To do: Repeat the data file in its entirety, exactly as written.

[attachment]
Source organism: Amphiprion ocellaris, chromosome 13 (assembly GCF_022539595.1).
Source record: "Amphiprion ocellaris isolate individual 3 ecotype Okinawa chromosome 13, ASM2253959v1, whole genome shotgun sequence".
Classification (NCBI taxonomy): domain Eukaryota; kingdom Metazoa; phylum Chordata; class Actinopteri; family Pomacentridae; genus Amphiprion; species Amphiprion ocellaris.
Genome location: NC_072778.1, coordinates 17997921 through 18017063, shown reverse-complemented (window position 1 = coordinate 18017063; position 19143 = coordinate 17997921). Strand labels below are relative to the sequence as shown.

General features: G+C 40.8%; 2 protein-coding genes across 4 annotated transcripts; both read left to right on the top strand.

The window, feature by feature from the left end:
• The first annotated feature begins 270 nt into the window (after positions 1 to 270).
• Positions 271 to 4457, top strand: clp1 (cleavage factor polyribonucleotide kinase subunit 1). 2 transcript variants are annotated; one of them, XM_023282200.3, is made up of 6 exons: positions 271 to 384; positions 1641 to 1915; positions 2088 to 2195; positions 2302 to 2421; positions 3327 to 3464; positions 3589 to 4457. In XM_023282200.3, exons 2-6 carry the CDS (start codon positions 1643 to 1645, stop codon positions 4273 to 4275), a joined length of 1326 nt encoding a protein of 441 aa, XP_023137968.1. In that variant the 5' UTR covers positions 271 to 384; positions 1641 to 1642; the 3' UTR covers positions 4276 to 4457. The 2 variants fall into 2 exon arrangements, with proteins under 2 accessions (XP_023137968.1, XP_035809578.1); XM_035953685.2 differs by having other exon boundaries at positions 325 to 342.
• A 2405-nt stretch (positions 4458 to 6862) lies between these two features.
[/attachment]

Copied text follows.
Source organism: Amphiprion ocellaris, chromosome 13 (assembly GCF_022539595.1).
Source record: "Amphiprion ocellaris isolate individual 3 ecotype Okinawa chromosome 13, ASM2253959v1, whole genome shotgun sequence".
Classification (NCBI taxonomy): domain Eukaryota; kingdom Metazoa; phylum Chordata; class Actinopteri; family Pomacentridae; genus Amphiprion; species Amphiprion ocellaris.
Genome location: NC_072778.1, coordinates 17997921 through 18017063, shown reverse-complemented (window position 1 = coordinate 18017063; position 19143 = coordinate 17997921). Strand labels below are relative to the sequence as shown.

General features: G+C 40.8%; 2 protein-coding genes across 4 annotated transcripts; both read left to right on the top strand.

The window, feature by feature from the left end:
• The first annotated feature begins 270 nt into the window (after positions 1 to 270).
• Positions 271 to 4457, top strand: clp1 (cleavage factor polyribonucleotide kinase subunit 1). 2 transcript variants are annotated; one of them, XM_023282200.3, is made up of 6 exons: positions 271 to 384; positions 1641 to 1915; positions 2088 to 2195; positions 2302 to 2421; positions 3327 to 3464; positions 3589 to 4457. In XM_023282200.3, exons 2-6 carry the CDS (start codon positions 1643 to 1645, stop codon positions 4273 to 4275), a joined length of 1326 nt encoding a protein of 441 aa, XP_023137968.1. In that variant the 5' UTR covers positions 271 to 384; positions 1641 to 1642; the 3' UTR covers positions 4276 to 4457. The 2 variants fall into 2 exon arrangements, with proteins under 2 accessions (XP_023137968.1, XP_035809578.1); XM_035953685.2 differs by having other exon boundaries at positions 325 to 342.
• A 2405-nt stretch (positions 4458 to 6862) lies between these two features.